Wednesday, March 26, 2008


Turning Your Brand into a Destination

We are all familiar with places that are named after geophysical features (Land's End, Three Rivers, Spring Mountain Road), after road and highway "architecture" (Five Points, Spaghetti Junction), or after a person with some actual or inspirational relationship to the place (Berkeley, Jefferson City, Tyson's Corner).

(In another post here about naming, I discussed how the FAA has made airplane navigation points more memorable by giving regions distinctive semantic "landmarks." For example, the nav points around Montpelier VT are HAMMM, BURGR, and FRYYS, while the series of points that guide pilots into St Louis include SCRCH, BREAK, FATSS, and QBALL).

Occasionally a place becomes strongly associated with a business establishment and this name supplants the previous name for it (e.g.,the shopping mall called the Metreon is now a more salient place for most San Franciscans than "Yerba Buena Gardens"). But this week I learned of a new twist in assigning names to places to make a business name its original name.

A full-page ad in the 24 March 2008 "Business Week" contains an offer by the Roads and Transit Authority of Dubai Metro titled "turn your brand into a destination" that is described as "the ultimate branding and marketing opportunity."

The ad says that I can put my brand on a Dubai Metro station of my choice, or one of the two lines in the Dubai Metro Network. It would be intriguing to have a "Bob Glushko Station" in the Dubai Metro, but I don't feel like getting into a bidding war with Coke or Price Waterhouse or IBM. I wonder if the RTA would accept a Christian Broadcast Network station (I've sent the RTA an email asking about their terms and conditions... I'll post a follow-up if I hear back).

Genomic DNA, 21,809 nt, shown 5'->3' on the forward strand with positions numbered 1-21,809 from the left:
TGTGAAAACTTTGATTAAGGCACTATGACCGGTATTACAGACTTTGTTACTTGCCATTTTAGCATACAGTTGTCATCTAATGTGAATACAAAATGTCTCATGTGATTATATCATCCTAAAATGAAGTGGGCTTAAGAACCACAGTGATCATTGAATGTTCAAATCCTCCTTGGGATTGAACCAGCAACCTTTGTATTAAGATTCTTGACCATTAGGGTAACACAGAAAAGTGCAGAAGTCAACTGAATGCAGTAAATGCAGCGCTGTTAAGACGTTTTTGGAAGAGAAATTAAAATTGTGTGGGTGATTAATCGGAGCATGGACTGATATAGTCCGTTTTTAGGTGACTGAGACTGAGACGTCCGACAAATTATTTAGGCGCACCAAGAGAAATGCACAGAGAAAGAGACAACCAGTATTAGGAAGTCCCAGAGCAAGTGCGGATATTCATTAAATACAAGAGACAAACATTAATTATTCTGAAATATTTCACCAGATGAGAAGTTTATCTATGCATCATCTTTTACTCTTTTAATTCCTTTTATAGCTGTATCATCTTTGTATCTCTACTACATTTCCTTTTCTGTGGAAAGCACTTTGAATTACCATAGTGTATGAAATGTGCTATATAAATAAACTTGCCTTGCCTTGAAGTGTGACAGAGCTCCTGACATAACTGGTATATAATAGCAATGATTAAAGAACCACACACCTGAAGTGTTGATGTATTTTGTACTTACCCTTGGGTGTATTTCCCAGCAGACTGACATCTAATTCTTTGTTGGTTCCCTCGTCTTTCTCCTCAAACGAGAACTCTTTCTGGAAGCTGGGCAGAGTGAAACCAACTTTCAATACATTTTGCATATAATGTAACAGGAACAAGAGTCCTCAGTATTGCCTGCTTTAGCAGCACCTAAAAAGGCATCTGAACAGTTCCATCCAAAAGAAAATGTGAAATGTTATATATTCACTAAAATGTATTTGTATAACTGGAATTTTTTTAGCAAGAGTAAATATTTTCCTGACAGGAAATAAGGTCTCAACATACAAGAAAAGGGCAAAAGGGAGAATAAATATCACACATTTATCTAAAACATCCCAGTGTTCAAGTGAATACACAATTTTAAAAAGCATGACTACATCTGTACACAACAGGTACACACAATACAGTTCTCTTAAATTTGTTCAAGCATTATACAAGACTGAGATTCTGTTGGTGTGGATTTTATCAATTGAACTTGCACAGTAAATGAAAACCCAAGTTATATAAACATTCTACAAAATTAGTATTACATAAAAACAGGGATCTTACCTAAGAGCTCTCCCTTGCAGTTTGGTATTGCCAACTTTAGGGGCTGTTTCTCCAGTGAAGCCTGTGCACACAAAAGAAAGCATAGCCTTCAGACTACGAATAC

But what really intrigues me is why a country as wealthy as the UAE, whose foreign currency reserves are in the hundreds of billions of dollars, could possibly need the money from selling off its naming rights. It isn't like poor San Francisco, which has changed the name of its publicly-owned baseball park three times (Candlestick, 3Com, Monster) to raise a few million bucks. And naming rights or no naming rights, everyone here still calls it Candlestick.

(No, I'm not talking about the privately-owned baseball park in San Francisco, which has been officially "branded" by its owners as PacBell Park, SBC Park, and AT&T Park and unofficially branded by a lot of us as "Barry Bonds Park" since Barry is why most of us ever saw a baseball game there).

-Bob Glushko

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